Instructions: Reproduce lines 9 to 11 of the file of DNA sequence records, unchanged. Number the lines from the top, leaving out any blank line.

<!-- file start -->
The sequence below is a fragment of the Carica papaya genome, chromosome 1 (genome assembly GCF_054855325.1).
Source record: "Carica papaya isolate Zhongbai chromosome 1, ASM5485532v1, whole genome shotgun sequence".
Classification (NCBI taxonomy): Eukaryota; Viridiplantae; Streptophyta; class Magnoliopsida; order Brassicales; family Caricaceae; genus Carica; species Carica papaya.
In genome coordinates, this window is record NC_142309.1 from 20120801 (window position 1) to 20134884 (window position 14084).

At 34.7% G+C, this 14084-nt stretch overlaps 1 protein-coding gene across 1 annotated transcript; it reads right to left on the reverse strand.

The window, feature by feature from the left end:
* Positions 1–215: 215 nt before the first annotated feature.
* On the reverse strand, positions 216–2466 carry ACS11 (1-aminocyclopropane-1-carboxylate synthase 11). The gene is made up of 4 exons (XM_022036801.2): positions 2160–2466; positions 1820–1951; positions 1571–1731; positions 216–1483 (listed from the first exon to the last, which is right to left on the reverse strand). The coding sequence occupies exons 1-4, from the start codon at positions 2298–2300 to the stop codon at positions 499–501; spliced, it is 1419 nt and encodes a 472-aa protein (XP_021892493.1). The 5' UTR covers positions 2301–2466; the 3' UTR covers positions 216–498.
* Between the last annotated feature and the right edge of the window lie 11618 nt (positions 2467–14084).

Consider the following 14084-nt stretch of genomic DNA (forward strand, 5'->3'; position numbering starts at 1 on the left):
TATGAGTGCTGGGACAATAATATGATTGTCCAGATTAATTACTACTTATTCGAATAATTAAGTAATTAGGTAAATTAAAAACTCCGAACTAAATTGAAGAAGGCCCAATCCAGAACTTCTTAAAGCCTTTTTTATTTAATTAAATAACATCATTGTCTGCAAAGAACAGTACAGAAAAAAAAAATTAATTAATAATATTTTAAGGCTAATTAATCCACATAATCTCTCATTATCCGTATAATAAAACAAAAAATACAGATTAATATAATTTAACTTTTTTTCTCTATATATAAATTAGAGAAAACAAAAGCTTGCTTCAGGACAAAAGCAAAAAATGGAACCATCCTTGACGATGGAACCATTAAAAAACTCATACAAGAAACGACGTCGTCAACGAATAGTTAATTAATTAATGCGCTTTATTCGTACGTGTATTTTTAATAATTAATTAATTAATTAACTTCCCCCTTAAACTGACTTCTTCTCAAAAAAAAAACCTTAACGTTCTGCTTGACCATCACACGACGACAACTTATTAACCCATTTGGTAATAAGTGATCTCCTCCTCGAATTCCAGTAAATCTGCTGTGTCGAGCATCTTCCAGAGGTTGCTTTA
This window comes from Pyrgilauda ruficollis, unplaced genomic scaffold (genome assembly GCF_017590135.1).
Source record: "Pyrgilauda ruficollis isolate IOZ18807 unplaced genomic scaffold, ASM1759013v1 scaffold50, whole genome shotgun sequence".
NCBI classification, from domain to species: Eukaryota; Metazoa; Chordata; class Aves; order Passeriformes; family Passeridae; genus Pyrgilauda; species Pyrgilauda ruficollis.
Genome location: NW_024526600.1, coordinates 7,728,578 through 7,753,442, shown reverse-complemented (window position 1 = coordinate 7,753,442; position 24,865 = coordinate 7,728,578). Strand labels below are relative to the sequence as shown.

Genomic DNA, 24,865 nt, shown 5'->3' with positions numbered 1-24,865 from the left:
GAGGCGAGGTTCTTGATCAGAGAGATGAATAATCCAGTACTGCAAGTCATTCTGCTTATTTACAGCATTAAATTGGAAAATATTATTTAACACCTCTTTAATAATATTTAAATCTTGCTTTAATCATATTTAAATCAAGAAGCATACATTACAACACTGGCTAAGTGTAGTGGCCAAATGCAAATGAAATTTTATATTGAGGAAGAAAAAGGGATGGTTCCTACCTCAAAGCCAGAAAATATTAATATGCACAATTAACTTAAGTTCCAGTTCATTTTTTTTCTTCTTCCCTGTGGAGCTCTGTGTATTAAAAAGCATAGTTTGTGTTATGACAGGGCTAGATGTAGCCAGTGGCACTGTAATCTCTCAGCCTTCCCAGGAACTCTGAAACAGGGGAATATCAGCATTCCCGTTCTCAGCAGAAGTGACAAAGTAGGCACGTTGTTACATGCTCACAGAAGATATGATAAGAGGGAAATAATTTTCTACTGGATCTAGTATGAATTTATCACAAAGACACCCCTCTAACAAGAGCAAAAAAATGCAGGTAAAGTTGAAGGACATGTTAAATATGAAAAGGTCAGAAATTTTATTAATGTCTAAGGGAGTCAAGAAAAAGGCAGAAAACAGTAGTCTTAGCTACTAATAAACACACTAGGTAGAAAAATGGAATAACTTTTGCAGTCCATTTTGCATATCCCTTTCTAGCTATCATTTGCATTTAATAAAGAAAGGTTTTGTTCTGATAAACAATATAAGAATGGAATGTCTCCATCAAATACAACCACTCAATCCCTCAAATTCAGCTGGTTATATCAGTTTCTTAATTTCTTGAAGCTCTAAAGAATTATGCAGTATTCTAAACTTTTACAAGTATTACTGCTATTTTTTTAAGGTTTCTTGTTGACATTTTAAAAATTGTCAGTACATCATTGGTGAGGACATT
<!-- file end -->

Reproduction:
* Between the last annotated feature and the right edge of the window lie 11618 nt (positions 2467–14084).

Consider the following 14084-nt stretch of genomic DNA (forward strand, 5'->3'; position numbering starts at 1 on the left):
TATGAGTGCTGGGACAATAATATGATTGTCCAGATTAATTACTACTTATTCGAATAATTAAGTAATTAGGTAAATTAAAAACTCCGAACTAAATTGAAGAAGGCCCAATCCAGAACTTCTTAAAGCCTTTTTTATTTAATTAAATAACATCATTGTCTGCAAAGAACAGTACAGAAAAAAAAAATTAATTAATAATATTTTAAGGCTAATTAATCCACATAATCTCTCATTATCCGTATAATAAAACAAAAAATACAGATTAATATAATTTAACTTTTTTTCTCTATATATAAATTAGAGAAAACAAAAGCTTGCTTCAGGACAAAAGCAAAAAATGGAACCATCCTTGACGATGGAACCATTAAAAAACTCATACAAGAAACGACGTCGTCAACGAATAGTTAATTAATTAATGCGCTTTATTCGTACGTGTATTTTTAATAATTAATTAATTAATTAACTTCCCCCTTAAACTGACTTCTTCTCAAAAAAAAAACCTTAACGTTCTGCTTGACCATCACACGACGACAACTTATTAACCCATTTGGTAATAAGTGATCTCCTCCTCGAATTCCAGTAAATCTGCTGTGTCGAGCATCTTCCAGAGGTTGCTTTA